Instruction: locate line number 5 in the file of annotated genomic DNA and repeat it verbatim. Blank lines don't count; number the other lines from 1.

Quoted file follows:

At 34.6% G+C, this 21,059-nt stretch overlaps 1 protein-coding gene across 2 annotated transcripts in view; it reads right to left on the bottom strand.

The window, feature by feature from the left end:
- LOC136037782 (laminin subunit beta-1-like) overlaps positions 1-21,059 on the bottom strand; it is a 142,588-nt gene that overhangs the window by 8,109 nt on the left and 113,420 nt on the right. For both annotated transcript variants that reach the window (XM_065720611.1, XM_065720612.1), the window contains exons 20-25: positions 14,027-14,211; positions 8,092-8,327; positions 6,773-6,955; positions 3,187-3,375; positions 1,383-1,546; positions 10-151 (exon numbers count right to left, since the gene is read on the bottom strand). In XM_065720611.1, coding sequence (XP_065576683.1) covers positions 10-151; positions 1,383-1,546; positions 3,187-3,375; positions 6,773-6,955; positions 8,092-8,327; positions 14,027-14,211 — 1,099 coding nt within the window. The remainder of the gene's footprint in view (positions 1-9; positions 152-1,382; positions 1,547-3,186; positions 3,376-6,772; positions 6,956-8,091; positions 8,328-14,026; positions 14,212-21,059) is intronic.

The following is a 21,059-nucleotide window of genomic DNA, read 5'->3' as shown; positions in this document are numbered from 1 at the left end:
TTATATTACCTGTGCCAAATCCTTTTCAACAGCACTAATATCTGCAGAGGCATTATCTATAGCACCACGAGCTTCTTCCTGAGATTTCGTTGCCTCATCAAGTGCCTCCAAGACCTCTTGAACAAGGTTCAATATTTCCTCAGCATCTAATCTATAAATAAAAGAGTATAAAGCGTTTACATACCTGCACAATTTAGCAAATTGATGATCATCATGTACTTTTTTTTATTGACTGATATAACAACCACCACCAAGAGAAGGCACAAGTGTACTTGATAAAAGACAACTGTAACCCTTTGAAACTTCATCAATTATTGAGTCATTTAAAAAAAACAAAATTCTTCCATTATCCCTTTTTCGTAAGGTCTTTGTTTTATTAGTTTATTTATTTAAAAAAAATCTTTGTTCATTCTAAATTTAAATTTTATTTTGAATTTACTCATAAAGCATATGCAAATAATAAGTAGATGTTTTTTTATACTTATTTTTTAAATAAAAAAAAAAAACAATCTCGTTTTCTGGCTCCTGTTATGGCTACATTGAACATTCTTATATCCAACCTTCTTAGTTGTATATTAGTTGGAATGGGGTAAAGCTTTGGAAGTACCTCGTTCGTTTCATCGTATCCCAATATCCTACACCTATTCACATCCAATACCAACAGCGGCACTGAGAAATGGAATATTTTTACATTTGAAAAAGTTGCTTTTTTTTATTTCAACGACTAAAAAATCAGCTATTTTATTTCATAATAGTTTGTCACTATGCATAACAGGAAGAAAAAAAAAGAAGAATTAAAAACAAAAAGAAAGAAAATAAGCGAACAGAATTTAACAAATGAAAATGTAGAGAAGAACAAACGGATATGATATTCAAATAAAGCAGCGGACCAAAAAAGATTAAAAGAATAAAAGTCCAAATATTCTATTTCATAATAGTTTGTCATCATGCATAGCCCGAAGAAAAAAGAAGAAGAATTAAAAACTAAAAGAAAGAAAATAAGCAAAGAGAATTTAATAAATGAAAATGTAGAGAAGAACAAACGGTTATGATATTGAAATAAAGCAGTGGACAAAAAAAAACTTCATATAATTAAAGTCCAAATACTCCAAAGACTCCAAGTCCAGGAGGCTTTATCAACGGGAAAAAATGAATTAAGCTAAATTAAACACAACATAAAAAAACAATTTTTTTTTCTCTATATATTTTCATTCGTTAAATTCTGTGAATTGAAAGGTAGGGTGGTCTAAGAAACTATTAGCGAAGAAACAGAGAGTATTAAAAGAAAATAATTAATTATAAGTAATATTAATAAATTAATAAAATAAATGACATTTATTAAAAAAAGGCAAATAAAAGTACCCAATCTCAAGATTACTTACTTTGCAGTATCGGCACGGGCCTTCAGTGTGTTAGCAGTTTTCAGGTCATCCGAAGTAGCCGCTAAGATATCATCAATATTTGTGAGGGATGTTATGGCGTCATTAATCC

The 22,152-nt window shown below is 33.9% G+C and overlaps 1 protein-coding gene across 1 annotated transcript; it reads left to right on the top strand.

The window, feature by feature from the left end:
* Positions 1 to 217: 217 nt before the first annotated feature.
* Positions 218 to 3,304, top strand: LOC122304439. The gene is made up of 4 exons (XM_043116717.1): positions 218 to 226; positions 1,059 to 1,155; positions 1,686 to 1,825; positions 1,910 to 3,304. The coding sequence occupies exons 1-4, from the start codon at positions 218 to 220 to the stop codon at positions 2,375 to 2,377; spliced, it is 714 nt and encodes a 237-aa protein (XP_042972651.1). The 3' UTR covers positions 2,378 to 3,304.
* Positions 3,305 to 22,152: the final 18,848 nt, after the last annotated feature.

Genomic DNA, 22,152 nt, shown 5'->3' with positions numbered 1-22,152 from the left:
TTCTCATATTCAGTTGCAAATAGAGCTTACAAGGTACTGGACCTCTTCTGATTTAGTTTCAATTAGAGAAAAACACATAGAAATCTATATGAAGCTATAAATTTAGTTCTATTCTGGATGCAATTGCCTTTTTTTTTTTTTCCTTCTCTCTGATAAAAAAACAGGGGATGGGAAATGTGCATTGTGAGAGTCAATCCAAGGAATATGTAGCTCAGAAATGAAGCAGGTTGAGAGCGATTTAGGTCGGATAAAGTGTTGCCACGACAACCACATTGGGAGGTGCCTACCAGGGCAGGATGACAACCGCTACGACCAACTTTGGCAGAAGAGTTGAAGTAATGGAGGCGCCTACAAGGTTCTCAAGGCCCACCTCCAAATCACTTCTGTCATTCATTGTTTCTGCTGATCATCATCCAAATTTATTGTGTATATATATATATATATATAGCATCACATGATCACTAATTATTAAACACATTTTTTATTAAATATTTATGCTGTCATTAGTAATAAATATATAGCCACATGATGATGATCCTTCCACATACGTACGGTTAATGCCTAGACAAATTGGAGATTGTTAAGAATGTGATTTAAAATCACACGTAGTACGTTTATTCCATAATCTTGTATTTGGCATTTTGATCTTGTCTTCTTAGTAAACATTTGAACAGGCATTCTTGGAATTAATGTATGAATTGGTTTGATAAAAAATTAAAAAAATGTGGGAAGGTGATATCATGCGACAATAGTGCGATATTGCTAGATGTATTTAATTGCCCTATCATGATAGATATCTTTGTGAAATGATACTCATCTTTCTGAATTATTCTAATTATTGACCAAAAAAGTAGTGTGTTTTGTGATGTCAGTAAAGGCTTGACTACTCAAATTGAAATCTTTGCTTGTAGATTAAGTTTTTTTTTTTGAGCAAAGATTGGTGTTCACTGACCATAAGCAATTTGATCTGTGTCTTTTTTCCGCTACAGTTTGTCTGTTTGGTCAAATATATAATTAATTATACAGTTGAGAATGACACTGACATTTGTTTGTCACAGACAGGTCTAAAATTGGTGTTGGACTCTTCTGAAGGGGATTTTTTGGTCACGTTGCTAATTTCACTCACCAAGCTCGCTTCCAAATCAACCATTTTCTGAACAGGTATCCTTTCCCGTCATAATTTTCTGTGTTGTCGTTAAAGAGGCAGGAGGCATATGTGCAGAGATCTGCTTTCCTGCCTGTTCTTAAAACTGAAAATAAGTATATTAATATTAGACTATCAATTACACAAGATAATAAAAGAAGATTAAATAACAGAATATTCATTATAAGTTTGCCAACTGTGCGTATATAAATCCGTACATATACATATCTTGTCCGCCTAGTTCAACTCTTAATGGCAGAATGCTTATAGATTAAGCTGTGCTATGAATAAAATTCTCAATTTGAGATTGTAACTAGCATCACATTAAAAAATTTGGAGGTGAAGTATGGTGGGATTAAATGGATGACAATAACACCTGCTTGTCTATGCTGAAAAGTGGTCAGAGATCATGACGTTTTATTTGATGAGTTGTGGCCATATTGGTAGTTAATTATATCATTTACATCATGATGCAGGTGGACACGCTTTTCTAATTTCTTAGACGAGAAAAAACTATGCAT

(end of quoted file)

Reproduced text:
TTATATTACCTGTGCCAAATCCTTTTCAACAGCACTAATATCTGCAGAGGCATTATCTATAGCACCACGAGCTTCTTCCTGAGATTTCGTTGCCTCATCAAGTGCCTCCAAGACCTCTTGAACAAGGTTCAATATTTCCTCAGCATCTAATCTATAAATAAAAGAGTATAAAGCGTTTACATACCTGCACAATTTAGCAAATTGATGATCATCATGTACTTTTTTTTATTGACTGATATAACAACCACCACCAAGAGAAGGCACAAGTGTACTTGATAAAAGACAACTGTAACCCTTTGAAACTTCATCAATTATTGAGTCATTTAAAAAAAACAAAATTCTTCCATTATCCCTTTTTCGTAAGGTCTTTGTTTTATTAGTTTATTTATTTAAAAAAAATCTTTGTTCATTCTAAATTTAAATTTTATTTTGAATTTACTCATAAAGCATATGCAAATAATAAGTAGATGTTTTTTTATACTTATTTTTTAAATAAAAAAAAAAAACAATCTCGTTTTCTGGCTCCTGTTATGGCTACATTGAACATTCTTATATCCAACCTTCTTAGTTGTATATTAGTTGGAATGGGGTAAAGCTTTGGAAGTACCTCGTTCGTTTCATCGTATCCCAATATCCTACACCTATTCACATCCAATACCAACAGCGGCACTGAGAAATGGAATATTTTTACATTTGAAAAAGTTGCTTTTTTTTATTTCAACGACTAAAAAATCAGCTATTTTATTTCATAATAGTTTGTCACTATGCATAACAGGAAGAAAAAAAAAGAAGAATTAAAAACAAAAAGAAAGAAAATAAGCGAACAGAATTTAACAAATGAAAATGTAGAGAAGAACAAACGGATATGATATTCAAATAAAGCAGCGGACCAAAAAAGATTAAAAGAATAAAAGTCCAAATATTCTATTTCATAATAGTTTGTCATCATGCATAGCCCGAAGAAAAAAGAAGAAGAATTAAAAACTAAAAGAAAGAAAATAAGCAAAGAGAATTTAATAAATGAAAATGTAGAGAAGAACAAACGGTTATGATATTGAAATAAAGCAGTGGACAAAAAAAAACTTCATATAATTAAAGTCCAAATACTCCAAAGACTCCAAGTCCAGGAGGCTTTATCAACGGGAAAAAATGAATTAAGCTAAATTAAACACAACATAAAAAAACAATTTTTTTTTCTCTATATATTTTCATTCGTTAAATTCTGTGAATTGAAAGGTAGGGTGGTCTAAGAAACTATTAGCGAAGAAACAGAGAGTATTAAAAGAAAATAATTAATTATAAGTAATATTAATAAATTAATAAAATAAATGACATTTATTAAAAAAAGGCAAATAAAAGTACCCAATCTCAAGATTACTTACTTTGCAGTATCGGCACGGGCCTTCAGTGTGTTAGCAGTTTTCAGGTCATCCGAAGTAGCCGCTAAGATATCATCAATATTTGTGAGGGATGTTATGGCGTCATTAATCC